For centuries, river networks used to be the main channels of inland trade, and even today, inland waterways continue to remain popular in many parts of the world
Long before the seas were conquered by the Vikings and the Spanish explorers, rivers were the channels that opened up new lands for trade and commerce. Over millennia, entire civilisations have flourished and withered on river banks. Even today, rivers such as the Thames, Brahmaputra, Mississippi, Nile, Yangtze, Rhine, Danube, Amazon and Ganga form inland waterway networks that support millions of businesses and move billions of tonnes of cargo.
There are of course pros and cons of transporting cargo over inland waterways. Often, river transport via barges can be cost effective: one single 600 tonne barge can move the equivalent of 24 mid-sized truck loads.
Although speeds on water are slower, barges can transport bigger loads and hence, deliver economies of scale. The other advantage is that freight on inland waterways is a less obtrusive option with less noise and visual impact. In contrast, river pollution is a factor that has to be managed sustainably. The other big challenges lie in the fact that inland waterways often have seasonal flows, thus restricting navigability.
Flowing through North America
The US is among the largest users of inland waterways for transport. It has over 36,000km of navigable waterways, with the Mississippi alone accounting for more than 8,000km. The Mississippi River System, comprising the river and connecting waterways, carries over 315.4 million tonnes of cargo, accounting for half the US waterway freight.
Another important commercial waterway in the North American landmass is the St Lawrence, which sees large ocean-going vessels navigate nearly a thousand kilometres to Montreal in Canada.
Europe to the ocean
Europe has one of the most advanced waterway systems in the world. The Rhine, though much smaller than the mighty Mississippi, has the reputation of being the busiest navigable river in the world, with small-sized ocean-going steamers sailing on it. The river links the North Atlantic Ocean to the very heart of the continent, via Europe’s numerous canal connections.
The cheaper water transport provided by the Rhine helped to keep down prices of raw materials such as coal, and played a vital role in the industrialisation of Europe. Today, it carries about 330 million tonnes of cargo. The Danube, stretching longer than the Rhine — it touches Germany, Austria, Hungary, and several other central European nations — carries about 40 million tonnes.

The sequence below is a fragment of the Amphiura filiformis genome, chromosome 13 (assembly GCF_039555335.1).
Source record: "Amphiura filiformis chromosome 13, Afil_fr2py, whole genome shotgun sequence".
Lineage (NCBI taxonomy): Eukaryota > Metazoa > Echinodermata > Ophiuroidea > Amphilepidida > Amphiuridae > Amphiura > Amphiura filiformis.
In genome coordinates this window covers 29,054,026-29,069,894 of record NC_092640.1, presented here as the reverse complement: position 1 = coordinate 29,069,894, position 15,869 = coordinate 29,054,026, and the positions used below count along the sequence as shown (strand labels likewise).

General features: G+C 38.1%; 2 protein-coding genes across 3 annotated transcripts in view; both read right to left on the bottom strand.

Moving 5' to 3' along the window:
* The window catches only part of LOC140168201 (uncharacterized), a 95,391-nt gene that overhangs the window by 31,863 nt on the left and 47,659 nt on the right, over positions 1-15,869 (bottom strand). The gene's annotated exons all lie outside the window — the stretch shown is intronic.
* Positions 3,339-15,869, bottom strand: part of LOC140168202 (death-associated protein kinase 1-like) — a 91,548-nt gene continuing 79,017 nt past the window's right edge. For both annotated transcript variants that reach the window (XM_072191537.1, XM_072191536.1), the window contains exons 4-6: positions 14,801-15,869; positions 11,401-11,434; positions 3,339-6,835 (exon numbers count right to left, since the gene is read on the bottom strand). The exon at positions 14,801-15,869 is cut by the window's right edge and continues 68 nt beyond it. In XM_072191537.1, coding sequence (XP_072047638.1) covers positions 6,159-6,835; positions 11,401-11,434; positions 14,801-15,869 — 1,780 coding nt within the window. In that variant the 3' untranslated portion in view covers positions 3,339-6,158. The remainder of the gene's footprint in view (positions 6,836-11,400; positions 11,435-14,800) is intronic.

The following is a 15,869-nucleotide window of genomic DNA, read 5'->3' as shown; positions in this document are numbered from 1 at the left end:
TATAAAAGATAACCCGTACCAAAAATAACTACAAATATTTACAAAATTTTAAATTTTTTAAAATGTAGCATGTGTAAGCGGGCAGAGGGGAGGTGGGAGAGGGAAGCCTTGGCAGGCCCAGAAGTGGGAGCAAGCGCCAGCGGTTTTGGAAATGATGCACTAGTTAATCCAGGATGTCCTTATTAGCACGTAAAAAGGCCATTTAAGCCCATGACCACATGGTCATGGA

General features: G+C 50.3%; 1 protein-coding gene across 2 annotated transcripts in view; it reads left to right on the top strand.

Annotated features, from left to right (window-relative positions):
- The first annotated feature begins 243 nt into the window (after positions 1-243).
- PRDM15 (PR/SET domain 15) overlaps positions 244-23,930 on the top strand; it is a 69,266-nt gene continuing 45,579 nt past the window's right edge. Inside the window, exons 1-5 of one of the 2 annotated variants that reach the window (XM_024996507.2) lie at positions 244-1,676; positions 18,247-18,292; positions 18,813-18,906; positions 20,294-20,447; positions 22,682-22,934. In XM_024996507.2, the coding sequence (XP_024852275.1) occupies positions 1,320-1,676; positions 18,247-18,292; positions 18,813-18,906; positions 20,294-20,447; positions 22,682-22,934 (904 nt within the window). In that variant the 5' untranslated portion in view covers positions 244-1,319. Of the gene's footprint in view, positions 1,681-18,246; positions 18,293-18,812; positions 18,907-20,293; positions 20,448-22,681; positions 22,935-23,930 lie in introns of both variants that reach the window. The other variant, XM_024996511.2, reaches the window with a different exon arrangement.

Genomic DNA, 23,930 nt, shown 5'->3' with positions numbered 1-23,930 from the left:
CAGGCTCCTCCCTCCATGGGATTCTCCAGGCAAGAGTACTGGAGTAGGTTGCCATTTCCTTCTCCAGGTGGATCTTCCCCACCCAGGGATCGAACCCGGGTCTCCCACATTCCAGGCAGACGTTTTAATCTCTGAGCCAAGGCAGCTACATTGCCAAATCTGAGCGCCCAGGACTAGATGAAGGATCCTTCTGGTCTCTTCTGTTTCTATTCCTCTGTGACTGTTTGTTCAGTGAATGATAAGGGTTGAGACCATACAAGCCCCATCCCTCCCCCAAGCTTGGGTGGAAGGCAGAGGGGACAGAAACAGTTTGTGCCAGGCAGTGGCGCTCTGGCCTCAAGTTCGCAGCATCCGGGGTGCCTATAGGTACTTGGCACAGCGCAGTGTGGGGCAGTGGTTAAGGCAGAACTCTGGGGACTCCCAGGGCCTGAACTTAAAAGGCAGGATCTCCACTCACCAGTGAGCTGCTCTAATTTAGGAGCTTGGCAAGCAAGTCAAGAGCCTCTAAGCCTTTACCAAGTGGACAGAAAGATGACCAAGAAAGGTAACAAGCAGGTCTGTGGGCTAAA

In the UK, the Thames draws attention as a travel and leisure tourist attraction. Not many are aware that Britain’s inland waterways were originally constructed to serve the Industrial Revolution. The Thames, in fact, carries more than half of all UK’s waterway freight. The 5 million tonnes of freight transported on the Thames helped to keep 265,000 trucks off London’s congested roads.
China, the most populated country in the world, has also encouraged the development of rivers for transportation. The Yangtze, which sustains nearly half the population of the country, flows over 6,300km, making it Asia’s longest river. As much as 3,000km is navigable and the Yangtze transports 850 million tonnes of cargo every year, a record that places it as the leading waterway in the world for the transport of goods.
The Mekong, flowing through China, Myanmar, Thailand, Lao PDR, Cambodia and Vietnam, is another river that connects countries and commerce. Not only is it a popular cruise destination for tourists, it also enables about 3 million tonnes of container traffic every year.
The longest river
The Nile, flows for more than 6,800km, traversing a dozen countries in Africa, and forming the primary source of water in Egypt and Sudan. Highly seasonal, the river transports only about 3 million tonnes of goods every year, and is more popular as a route for passenger traffic.
Amazon, arguably the world’s longest river at 6,900km and flushing one fifth of the world’s fresh water into the oceans, has a vast untapped potential as an inland waterway. It moves about 45 million tonnes of cargo every year, as it flows through Brazil, Colombia, Bolivia, Venezuela, Ecuador and Peru, thus underscoring its role in transportation and international trade.
Heart of India
The Ganges in India is considered by millions to be a sacred and holy river, a lifeline to millions of people in the sub-continent. The 2,525km long river rises in the Himalayas and is the third-largest river in the world by discharge. It transports only about 70 million tonnes of cargo every year, as the seasonal flow of the river restricts navigation. Another major regional river that flows through India and Bangladesh is the Brahmaputra, which has its origins amongst the Tibetan glaciers.
The role played by rivers in trade, commerce and logistics is undeniable. To tap the potential of inland waterways is one of the strategic objectives of India’s Sagar Mala project, which includes plans to modernise India’s ports and build efficient evacuation systems through road, rail, inland and coastal waterways.